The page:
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Volume 25 No. 133

Colleges

A banner flying over the L.A. Coliseum on Saturday implored Swann to make a change
Photo: getty images

USC AD Lynn Swann for the most part has "lived a sun-kissed and celebrated existence" since taking the role in '16, but that "all changed on Sunday, as Swann went against the wishes of both his fan base and the logic of recent history by keeping Clay Helton" as the school's football coach, according to Pete Thamel of YAHOO SPORTS. Swann "didn't hire Helton and has rarely showed any public affinity for having him as the coach." But Swann is now "stuck in lockstep with Helton in the wake of this 5-7 season, which puts him squarely in the crosshairs of a controversy born of his administrative ineptitude and lack of experience." For Swann, that means a "new role -- unpopular administrator with a fan base simmering with an anger level destined to manifest itself through attendance apathy." Swann's first major decision has "backfired spectacularly," as he "bid against himself this winter to keep Helton and extended him through 2023, showing no feel for the market nor particular care for USC's budget." Fans in L.A. have a "plethora of sports teams and can vote with their wallets" (SPORTS.YAHOO.com, 11/25). In California, Joey Kaufman notes prior to USC's season finale on Saturday against Notre Dame, an airplane flew above campus and the L.A. Coliseum "towing a banner that read, 'Lynn Swann -- Please Fire Clay Helton!'" If there was "frustration among fans, there were also signs of apathy." Attendance at the Coliseum this season was the lowest since the '87 season, and USC "never drew above 60,000 for a game" (ORANGE COUNTY REGISTER, 11/26).

OUT OF TOUCH? In L.A., Bill Plaschke writes Swann "doesn't seem to understand the basic role" of an AD or the "modern soul of USC." In "failing to make a change in leadership after the Trojans' worst season in nearly 20 years and with the program at one of its lowest ebbs ever, Swann took the easy way out by keeping Helton, almost as if he had no real plan and no desire to dirty his hands concocting one." In "completely ignoring the scores of invested boosters who were demanding a change, Swann also showed a lack of appreciation for the passion that has helped fuel not only the greatness of the football program, but the success of the entire university." The program is "in freefall, yet he's not grasping the gravity of the situation" (L.A. TIMES, 11/26).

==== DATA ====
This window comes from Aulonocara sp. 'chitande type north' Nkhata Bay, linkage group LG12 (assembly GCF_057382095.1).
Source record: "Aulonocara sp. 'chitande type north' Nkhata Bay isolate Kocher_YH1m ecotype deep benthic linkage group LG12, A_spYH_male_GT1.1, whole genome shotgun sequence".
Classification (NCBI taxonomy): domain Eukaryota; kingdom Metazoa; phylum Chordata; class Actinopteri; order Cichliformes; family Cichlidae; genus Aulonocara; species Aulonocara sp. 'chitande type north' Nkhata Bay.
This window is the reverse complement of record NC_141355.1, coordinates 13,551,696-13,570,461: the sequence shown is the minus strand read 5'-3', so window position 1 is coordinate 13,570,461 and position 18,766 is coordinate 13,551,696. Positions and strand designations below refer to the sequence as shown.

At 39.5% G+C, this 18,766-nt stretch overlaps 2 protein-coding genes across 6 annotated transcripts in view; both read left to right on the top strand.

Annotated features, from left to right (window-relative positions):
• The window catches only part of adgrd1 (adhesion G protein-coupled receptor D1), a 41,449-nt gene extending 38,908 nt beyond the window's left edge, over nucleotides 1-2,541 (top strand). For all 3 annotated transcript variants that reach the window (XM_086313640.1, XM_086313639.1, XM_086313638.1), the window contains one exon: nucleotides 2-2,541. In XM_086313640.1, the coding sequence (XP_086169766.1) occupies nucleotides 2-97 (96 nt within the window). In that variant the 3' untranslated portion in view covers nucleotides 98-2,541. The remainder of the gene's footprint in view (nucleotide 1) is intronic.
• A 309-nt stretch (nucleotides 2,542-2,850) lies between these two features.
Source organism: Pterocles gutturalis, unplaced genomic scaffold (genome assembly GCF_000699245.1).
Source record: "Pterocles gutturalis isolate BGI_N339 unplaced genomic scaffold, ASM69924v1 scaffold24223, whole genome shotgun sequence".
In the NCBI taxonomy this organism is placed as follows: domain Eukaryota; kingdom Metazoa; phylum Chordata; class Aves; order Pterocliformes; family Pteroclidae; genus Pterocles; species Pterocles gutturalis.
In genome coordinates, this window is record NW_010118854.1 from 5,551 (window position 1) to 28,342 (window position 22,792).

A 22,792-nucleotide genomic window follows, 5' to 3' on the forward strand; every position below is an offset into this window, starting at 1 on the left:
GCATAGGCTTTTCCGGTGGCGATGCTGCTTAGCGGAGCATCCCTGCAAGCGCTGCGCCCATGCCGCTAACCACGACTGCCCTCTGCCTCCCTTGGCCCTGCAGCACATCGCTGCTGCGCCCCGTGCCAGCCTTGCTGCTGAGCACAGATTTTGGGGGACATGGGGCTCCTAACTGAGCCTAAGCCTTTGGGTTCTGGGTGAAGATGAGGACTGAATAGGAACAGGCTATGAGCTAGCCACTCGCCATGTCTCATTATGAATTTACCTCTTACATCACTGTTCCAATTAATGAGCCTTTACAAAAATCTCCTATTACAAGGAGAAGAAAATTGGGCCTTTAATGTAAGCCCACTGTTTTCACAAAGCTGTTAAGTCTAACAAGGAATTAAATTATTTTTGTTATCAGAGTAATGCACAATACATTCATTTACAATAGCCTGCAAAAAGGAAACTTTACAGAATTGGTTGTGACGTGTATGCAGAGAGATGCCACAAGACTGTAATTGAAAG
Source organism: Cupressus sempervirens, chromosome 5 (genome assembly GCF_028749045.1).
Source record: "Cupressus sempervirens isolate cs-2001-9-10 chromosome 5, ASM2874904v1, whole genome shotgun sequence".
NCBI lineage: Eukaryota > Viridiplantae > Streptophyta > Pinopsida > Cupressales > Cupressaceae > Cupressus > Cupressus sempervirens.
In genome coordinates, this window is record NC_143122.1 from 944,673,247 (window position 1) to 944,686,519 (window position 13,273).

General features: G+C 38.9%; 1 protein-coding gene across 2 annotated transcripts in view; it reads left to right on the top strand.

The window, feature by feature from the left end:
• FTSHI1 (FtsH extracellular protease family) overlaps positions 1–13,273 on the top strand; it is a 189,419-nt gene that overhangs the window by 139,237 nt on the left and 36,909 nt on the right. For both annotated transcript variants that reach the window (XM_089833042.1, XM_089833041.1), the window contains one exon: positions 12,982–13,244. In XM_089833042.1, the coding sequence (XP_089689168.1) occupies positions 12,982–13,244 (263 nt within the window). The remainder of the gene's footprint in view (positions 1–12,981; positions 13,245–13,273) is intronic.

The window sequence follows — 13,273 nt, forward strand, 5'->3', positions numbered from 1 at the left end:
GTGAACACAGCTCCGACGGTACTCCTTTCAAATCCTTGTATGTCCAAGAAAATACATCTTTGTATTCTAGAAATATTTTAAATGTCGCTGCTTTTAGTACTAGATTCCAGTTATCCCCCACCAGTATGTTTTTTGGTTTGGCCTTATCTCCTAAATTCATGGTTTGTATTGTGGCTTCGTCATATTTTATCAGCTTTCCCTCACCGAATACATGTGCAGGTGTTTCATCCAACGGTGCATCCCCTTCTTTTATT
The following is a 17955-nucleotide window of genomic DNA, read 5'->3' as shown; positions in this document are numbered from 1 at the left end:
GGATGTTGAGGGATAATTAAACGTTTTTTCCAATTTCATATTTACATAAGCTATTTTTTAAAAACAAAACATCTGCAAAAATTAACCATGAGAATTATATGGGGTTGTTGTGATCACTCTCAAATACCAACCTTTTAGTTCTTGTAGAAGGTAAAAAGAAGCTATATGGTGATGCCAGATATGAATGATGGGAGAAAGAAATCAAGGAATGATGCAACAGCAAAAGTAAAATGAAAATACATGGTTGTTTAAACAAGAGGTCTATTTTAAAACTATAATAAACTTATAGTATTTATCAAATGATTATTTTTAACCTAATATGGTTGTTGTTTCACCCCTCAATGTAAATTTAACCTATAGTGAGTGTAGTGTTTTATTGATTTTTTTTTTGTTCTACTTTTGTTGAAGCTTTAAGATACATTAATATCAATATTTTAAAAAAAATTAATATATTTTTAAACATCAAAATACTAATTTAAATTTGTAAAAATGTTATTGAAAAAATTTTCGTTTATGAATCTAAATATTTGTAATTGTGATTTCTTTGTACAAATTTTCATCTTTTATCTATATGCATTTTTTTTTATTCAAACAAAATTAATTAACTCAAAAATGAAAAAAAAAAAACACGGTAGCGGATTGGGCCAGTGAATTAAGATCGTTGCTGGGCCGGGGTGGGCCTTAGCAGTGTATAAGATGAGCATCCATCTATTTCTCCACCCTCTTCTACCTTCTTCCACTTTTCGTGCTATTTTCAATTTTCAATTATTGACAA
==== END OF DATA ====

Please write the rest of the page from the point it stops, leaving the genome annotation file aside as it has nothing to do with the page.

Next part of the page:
UM's average announced attendance was 37,914, its lowest since '92
Photo: GETTY IMAGES

Minnesota's announced football crowd numbers this fall "showed some of the steepest declines in the nation," as TCF Bank Stadium was "less than half full for five of the team’s seven home games," according to Joe Christensen of the Minneapolis STAR TRIBUNE. UM's average announced attendance was 37,914, its lowest since '92. That total is announced attendance, or tickets distributed, "not the actual number of tickets scanned at the turnstiles." The official scanned ticket numbers "show the Gophers’ actual average attendance was 22,656." Three years ago, the average announced attendance was 52,355, "all but filling the stadium that whole season." That average has dropped 14,440 since '15 (STARTRIBUNE.com, 11/23).

HOME AWAY FROM HOME: In Texas, Cherry & Werner noted the crowd of 27,308 for Baylor's 35-24 win over Texas Tech on Saturday "marked the smallest turnout" of the games played between the two teams at AT&T Stadium since '09. It also was the "third straight year that attendance had decreased, after crowds of 41K and 34K" in '16 and ’17, respectively. Baylor and Texas Tech "topped more than 50,000 in attendance in all but one ['12 -- 44,168] of the first six meetings" at AT&T. In October, the programs "announced that the series would return to on-campus sites" for '19 (Waco) and '20 (Lubbock) (WACOTRIB.com, 11/25).

FOLLOW THE LEADER: Missouri coach Barry Odom last Thursday "told fans he'd pay for their tickets if they didn't have a way to attend" the home finale against Arkansas on Friday. In St. Louis, Dave Matter noted the school's ticket office then "opened the phone lines and took orders under the Odom special, offering free general admission seats priced at $25" through Tuesday afternoon. MU took orders for 5,537 tickets, which "adds up to $138,425 on the head coach's tab." MU has "seen a dramatic drop in crowd size the last three years, and, in turn, a drop in ticket revenue, which greatly impacts the athletics department's bottom line." Heading into Friday's game, MU ranked 32nd nationally in average attendance at 51,297 fans per home game. From '08-14, MU "ranked between 22nd and 28th in attendance, never dipping below 61,000 for a season's average crowd" (ST. LOUIS POST-DISPATCH, 11/23).

The Univ. of Maryland this football season "paid a total of $28,000 in scholarship money to students for attending games and staying until the fourth quarter" in an attempt to"boost student turnout," according to Jay Cannon of USA TODAY. For several seasons, UMD has "struggled to fill the student section at Maryland Stadium." Prior to this season, one "motivated" donor, whose identity remains anonymous, "approached the school with an idea to incentivize students to not only attend games but also stay at them." As a result of the donor’s funding, one student was "randomly selected to win a scholarship of at least $5,000 in the fourth quarter of every home game this season." The catch was that he or she "had to enter the stadium prior to kickoff and stay until the fourth quarter to be eligible for the prize." Another donor, "inspired by the original giveaway idea, offered to give a $1,000 scholarship in the third quarter of every home game, starting with the Terrapins’ Sept. 22 home date with Minnesota" (USATODAY.com, 11/23).